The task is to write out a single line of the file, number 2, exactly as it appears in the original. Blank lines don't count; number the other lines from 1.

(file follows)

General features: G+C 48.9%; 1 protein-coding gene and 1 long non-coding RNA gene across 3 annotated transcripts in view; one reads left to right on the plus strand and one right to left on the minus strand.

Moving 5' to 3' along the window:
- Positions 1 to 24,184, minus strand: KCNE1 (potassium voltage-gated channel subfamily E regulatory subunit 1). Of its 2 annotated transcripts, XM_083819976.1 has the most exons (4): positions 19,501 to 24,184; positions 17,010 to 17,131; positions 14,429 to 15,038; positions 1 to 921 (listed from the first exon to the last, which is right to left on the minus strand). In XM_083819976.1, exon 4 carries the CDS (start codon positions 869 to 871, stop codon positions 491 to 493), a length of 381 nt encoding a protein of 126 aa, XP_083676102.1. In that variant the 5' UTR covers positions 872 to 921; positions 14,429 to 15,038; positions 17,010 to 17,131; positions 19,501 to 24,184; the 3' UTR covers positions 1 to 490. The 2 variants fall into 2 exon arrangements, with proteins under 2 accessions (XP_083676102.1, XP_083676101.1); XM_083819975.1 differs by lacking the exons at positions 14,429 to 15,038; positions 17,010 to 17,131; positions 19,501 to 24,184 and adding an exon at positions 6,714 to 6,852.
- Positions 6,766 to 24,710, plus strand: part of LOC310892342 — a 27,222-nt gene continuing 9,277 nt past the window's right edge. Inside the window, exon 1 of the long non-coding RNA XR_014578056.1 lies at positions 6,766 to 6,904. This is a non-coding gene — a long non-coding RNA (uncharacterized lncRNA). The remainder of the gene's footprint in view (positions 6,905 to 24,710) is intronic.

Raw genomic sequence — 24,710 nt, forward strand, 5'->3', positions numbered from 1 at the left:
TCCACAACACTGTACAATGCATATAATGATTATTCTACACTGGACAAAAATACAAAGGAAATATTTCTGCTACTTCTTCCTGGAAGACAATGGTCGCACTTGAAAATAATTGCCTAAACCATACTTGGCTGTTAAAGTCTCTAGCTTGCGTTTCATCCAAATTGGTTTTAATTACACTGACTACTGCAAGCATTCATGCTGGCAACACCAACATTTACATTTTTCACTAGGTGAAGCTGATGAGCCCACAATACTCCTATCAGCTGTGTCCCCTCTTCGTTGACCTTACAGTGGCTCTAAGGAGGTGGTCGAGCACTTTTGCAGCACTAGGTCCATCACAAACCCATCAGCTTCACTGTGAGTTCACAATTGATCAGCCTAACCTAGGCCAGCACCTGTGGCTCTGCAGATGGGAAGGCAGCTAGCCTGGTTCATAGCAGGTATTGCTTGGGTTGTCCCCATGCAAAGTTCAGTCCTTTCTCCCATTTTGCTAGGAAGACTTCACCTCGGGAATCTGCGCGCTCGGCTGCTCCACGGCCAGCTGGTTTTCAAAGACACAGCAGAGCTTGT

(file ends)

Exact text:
Moving 5' to 3' along the window: